A new Vistry estate being built close to me is being constructed to the 2006 version of the Building Regs, and SAP 2009.
They 'registered' the site with NHBC on 31st March 2014, six days before the SAP 2014 standard came into force.
They didn't actually buy the site until 15th October 2015. 🤫 

 

I agree with @robl about the problem of self-installed work not being taken into account when calculating EPCs.

As a 'self-builder' I undertake work on my house within the 'Building Notice' scheme.
Each time I reach one of the points agreed with the inspector, I inform them and request a site visit.

They know full well that the quality of construction undertaken by self-builders is generally well above standard.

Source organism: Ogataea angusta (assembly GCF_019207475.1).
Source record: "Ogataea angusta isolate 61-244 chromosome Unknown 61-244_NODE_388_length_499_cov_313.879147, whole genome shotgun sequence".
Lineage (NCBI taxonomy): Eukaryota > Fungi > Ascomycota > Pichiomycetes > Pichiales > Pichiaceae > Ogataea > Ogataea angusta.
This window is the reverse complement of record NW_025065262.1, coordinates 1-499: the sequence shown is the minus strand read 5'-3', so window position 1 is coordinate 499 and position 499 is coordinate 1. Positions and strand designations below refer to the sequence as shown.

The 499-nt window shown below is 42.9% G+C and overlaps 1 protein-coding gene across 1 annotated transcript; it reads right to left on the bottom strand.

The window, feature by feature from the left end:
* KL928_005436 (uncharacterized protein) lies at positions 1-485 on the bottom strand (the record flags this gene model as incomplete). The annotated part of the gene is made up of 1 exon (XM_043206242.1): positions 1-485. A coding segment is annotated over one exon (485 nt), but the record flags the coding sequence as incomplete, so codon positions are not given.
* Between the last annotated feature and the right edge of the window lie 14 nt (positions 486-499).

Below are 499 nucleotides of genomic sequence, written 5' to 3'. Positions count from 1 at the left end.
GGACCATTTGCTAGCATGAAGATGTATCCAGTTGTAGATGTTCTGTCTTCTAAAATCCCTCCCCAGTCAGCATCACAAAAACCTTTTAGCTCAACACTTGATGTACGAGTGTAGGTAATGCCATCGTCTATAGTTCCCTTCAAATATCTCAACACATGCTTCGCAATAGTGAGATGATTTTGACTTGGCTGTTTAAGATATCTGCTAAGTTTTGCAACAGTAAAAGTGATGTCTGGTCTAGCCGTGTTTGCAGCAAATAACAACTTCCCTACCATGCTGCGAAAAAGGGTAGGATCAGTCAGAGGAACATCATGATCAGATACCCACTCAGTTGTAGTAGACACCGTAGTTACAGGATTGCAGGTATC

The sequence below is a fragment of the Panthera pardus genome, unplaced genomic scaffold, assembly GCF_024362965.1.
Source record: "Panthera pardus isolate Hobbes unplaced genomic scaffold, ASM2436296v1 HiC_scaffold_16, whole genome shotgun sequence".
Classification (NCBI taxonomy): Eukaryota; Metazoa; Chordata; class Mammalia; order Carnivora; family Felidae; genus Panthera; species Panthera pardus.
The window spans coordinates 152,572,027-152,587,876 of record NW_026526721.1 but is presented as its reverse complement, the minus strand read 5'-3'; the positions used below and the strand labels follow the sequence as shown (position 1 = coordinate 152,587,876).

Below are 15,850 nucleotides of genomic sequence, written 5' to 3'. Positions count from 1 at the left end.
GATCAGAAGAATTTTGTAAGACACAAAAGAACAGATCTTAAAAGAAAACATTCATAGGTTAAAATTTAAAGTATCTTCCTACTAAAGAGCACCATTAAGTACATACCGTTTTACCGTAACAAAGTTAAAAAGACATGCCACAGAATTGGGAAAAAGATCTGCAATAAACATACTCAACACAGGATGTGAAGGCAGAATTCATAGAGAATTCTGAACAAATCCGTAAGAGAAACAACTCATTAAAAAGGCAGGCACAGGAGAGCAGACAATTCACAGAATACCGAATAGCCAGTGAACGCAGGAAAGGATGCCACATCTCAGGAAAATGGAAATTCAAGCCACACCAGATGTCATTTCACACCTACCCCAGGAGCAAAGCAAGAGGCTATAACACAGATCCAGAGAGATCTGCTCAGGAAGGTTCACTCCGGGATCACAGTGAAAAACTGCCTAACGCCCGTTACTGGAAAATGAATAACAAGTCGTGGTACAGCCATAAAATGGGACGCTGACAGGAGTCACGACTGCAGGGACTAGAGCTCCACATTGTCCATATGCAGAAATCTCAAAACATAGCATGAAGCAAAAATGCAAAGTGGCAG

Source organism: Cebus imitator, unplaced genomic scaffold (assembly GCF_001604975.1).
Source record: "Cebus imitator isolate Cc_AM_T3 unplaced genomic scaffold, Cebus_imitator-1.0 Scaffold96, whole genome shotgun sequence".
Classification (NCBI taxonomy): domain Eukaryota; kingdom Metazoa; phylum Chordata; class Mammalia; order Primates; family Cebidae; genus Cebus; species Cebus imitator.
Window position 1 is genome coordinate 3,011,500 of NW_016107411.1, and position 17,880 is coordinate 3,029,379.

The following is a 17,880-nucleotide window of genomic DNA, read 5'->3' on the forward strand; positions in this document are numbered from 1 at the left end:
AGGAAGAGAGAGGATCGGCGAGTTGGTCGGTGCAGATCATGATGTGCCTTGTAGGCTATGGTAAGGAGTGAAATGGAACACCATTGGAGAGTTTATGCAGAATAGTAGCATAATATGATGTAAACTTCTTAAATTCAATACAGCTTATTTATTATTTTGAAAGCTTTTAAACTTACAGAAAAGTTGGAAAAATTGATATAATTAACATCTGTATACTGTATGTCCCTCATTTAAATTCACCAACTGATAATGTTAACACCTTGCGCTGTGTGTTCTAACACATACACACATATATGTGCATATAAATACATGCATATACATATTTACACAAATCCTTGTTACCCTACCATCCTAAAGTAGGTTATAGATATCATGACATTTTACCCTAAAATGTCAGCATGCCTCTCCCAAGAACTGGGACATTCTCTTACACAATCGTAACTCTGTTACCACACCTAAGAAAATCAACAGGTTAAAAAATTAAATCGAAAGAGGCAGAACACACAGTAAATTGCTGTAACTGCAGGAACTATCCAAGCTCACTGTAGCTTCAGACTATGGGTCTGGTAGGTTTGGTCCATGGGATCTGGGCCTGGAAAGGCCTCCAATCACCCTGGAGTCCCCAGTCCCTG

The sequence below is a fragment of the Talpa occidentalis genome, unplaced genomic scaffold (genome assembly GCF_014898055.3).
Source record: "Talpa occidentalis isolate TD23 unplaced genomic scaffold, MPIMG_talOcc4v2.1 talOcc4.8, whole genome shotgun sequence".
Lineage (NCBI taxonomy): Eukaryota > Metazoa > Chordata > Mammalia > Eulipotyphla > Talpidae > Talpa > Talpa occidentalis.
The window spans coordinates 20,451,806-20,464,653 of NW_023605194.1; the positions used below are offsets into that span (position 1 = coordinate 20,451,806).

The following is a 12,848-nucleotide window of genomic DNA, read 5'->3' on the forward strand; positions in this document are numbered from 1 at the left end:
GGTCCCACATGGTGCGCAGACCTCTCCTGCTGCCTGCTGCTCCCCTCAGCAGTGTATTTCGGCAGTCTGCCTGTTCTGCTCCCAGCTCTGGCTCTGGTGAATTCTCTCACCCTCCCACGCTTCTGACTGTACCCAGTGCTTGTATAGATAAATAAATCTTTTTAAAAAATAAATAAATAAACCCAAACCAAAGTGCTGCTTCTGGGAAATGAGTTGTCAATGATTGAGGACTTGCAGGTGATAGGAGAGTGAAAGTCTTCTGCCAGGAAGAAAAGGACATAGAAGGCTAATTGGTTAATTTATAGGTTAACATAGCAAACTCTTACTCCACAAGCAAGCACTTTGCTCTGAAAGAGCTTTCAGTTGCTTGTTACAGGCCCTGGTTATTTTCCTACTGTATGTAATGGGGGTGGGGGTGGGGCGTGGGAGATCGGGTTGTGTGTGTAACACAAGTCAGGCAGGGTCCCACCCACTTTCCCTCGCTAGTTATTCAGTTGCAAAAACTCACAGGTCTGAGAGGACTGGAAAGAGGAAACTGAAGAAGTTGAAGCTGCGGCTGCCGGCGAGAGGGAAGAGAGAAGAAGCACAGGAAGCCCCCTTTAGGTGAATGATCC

So they simply email to say "carry on, and notify us again when you've reached this next stage" which they specify.

Unfortunately, I like talking with building inspectors on site because they have a wealth of understanding about how to implement the trickier bits of construction.
So I now have to 'manufacture' an excuse to get them to attend!

 

It's simply unacceptable that an EPC doesn't reflect the care and attention to detail which a self-builder will have put into the installation of insulation (for example).
And yet ASHPs with high losses due to deficiencies in their installation by a professional MCS-accredited company are permitted to increase the EPC rating.
Bizarre!

 

These are the sorts details which the Commons Select Committee need to hear.